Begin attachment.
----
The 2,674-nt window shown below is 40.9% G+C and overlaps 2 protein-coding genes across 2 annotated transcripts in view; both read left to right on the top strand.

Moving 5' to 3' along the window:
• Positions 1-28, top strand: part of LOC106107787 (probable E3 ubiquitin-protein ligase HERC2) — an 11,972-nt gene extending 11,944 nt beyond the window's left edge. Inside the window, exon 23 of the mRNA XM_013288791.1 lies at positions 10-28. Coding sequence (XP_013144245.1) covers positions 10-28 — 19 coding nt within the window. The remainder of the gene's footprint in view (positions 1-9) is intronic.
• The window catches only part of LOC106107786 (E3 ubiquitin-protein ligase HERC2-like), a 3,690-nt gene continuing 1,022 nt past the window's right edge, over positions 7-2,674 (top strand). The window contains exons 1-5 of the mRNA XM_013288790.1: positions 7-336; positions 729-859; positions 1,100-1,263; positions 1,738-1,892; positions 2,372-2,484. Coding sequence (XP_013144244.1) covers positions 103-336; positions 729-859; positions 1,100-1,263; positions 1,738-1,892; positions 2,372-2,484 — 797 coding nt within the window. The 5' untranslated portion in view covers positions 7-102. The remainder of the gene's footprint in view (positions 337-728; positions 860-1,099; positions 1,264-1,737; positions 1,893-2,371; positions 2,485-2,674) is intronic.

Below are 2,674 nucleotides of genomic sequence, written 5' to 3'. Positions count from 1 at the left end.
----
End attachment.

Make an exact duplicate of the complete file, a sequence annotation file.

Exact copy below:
The 2,674-nt window shown below is 40.9% G+C and overlaps 2 protein-coding genes across 2 annotated transcripts in view; both read left to right on the top strand.

Moving 5' to 3' along the window:
• Positions 1-28, top strand: part of LOC106107787 (probable E3 ubiquitin-protein ligase HERC2) — an 11,972-nt gene extending 11,944 nt beyond the window's left edge. Inside the window, exon 23 of the mRNA XM_013288791.1 lies at positions 10-28. Coding sequence (XP_013144245.1) covers positions 10-28 — 19 coding nt within the window. The remainder of the gene's footprint in view (positions 1-9) is intronic.
• The window catches only part of LOC106107786 (E3 ubiquitin-protein ligase HERC2-like), a 3,690-nt gene continuing 1,022 nt past the window's right edge, over positions 7-2,674 (top strand). The window contains exons 1-5 of the mRNA XM_013288790.1: positions 7-336; positions 729-859; positions 1,100-1,263; positions 1,738-1,892; positions 2,372-2,484. Coding sequence (XP_013144244.1) covers positions 103-336; positions 729-859; positions 1,100-1,263; positions 1,738-1,892; positions 2,372-2,484 — 797 coding nt within the window. The 5' untranslated portion in view covers positions 7-102. The remainder of the gene's footprint in view (positions 337-728; positions 860-1,099; positions 1,264-1,737; positions 1,893-2,371; positions 2,485-2,674) is intronic.

Below are 2,674 nucleotides of genomic sequence, written 5' to 3'. Positions count from 1 at the left end.